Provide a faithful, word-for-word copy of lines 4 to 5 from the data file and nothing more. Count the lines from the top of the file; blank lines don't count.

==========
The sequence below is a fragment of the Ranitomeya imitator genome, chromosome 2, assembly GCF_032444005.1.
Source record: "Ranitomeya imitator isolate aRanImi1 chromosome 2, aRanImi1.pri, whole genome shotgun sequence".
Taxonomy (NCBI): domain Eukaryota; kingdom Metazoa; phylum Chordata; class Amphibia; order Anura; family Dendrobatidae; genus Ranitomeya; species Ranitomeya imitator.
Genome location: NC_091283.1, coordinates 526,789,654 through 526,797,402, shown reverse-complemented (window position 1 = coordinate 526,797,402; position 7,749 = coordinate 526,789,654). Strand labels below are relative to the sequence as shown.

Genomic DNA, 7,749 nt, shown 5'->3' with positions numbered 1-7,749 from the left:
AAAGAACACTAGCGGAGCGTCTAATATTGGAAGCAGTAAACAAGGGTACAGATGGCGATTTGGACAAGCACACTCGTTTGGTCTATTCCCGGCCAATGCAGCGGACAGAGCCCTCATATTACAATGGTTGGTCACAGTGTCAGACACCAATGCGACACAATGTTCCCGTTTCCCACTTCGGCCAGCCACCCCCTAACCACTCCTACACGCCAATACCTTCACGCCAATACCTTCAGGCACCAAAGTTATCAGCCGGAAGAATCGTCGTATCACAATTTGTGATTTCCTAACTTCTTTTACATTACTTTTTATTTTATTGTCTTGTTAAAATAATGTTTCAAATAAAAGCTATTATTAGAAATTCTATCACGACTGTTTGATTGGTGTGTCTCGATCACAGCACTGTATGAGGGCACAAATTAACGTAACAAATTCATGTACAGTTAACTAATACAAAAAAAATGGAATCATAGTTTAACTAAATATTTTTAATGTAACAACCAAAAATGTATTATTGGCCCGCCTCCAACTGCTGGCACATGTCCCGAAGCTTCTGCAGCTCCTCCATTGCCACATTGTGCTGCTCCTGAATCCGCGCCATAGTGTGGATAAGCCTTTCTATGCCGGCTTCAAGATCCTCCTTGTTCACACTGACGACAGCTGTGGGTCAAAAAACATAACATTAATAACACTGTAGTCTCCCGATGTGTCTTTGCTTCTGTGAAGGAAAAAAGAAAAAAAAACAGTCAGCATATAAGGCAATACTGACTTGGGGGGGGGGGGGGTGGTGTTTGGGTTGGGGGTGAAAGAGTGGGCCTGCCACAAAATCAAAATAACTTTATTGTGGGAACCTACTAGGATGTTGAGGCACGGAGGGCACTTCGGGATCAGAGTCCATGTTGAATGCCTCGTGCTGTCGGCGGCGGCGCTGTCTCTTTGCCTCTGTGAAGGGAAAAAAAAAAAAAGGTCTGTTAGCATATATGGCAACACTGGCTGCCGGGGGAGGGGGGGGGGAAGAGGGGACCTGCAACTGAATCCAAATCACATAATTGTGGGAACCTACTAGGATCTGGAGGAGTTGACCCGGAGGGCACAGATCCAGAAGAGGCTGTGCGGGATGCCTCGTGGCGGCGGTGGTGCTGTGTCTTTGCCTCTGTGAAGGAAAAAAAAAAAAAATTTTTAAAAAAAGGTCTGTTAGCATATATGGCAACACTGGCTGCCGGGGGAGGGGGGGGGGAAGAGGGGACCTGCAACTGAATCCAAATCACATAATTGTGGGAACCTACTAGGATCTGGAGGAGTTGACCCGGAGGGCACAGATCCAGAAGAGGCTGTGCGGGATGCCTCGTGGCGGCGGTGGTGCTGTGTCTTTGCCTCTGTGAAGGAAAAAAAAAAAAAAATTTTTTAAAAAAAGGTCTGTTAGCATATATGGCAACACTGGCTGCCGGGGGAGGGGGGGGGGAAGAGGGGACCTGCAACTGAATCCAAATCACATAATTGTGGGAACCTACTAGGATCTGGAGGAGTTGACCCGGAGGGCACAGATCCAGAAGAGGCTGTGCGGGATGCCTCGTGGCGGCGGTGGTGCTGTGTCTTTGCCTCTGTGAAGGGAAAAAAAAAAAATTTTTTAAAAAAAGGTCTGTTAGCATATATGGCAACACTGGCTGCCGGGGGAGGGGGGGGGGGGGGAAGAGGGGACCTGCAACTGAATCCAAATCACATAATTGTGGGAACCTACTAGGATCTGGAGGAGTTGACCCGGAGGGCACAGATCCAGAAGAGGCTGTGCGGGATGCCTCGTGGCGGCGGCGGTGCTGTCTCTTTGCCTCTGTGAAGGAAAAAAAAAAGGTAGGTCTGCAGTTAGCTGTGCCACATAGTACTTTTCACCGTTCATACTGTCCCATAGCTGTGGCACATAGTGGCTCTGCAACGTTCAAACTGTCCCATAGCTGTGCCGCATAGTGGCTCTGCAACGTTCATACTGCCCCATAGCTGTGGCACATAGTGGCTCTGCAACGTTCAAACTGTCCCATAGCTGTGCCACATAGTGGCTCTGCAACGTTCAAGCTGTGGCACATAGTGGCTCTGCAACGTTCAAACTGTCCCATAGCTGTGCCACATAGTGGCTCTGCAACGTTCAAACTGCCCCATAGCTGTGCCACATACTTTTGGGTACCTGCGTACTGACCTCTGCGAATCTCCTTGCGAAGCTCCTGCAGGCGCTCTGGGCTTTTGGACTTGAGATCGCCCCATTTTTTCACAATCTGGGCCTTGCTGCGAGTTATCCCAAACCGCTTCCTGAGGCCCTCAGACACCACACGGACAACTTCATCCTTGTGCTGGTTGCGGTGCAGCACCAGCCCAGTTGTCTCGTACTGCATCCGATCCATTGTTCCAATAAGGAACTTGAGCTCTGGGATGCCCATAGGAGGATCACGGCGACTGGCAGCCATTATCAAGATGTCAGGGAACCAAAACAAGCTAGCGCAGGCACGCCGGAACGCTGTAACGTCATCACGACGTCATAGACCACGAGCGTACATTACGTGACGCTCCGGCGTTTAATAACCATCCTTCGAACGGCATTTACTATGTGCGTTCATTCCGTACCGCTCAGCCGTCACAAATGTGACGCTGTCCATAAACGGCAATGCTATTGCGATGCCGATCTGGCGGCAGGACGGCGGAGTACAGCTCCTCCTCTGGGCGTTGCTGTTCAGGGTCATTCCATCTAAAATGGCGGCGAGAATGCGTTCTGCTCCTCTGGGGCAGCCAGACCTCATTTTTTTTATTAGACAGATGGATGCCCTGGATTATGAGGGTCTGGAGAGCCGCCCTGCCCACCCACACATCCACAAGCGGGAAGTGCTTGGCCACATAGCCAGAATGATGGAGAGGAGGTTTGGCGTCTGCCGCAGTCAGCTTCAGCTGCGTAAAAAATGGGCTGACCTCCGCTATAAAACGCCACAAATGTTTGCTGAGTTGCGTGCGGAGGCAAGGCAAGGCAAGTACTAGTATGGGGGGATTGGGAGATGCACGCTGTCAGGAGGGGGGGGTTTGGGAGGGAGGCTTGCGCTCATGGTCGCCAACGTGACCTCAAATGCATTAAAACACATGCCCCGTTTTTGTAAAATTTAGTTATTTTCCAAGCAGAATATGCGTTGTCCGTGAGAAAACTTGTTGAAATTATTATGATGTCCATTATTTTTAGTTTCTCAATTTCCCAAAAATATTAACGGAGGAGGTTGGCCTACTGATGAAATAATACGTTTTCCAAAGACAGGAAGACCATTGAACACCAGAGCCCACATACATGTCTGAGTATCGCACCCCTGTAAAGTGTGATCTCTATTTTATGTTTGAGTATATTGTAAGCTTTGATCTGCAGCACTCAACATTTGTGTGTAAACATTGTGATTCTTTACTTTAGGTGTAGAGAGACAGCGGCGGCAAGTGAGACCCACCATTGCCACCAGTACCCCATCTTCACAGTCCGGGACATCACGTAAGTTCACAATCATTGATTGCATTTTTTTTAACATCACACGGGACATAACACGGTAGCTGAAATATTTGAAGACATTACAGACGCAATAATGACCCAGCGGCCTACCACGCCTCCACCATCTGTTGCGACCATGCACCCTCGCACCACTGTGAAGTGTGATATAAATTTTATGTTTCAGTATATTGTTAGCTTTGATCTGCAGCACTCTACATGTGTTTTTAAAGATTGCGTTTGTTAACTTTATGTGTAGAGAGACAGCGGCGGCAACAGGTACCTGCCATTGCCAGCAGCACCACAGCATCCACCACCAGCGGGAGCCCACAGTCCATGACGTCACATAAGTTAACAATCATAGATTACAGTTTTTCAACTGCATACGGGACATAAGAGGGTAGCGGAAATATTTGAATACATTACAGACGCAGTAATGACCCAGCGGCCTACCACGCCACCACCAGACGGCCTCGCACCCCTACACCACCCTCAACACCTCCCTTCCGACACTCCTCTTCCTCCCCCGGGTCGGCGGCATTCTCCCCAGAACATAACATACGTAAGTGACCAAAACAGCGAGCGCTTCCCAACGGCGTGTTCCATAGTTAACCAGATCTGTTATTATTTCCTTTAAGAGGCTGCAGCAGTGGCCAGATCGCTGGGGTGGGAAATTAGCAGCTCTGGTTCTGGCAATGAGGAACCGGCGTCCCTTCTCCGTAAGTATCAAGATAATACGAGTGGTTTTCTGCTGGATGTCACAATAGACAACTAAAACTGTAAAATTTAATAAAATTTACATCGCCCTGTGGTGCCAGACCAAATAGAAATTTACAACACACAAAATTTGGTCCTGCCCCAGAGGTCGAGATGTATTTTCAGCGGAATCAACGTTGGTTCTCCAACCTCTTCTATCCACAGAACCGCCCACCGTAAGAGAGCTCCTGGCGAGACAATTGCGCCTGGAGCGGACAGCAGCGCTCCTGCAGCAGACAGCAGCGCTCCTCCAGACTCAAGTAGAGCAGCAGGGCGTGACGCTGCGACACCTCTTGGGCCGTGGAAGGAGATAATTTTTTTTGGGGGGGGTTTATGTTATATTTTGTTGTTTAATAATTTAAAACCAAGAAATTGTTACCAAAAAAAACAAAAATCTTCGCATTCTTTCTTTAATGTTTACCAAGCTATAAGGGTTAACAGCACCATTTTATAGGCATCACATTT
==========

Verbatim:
Genome location: NC_091283.1, coordinates 526,789,654 through 526,797,402, shown reverse-complemented (window position 1 = coordinate 526,797,402; position 7,749 = coordinate 526,789,654). Strand labels below are relative to the sequence as shown.

Genomic DNA, 7,749 nt, shown 5'->3' with positions numbered 1-7,749 from the left: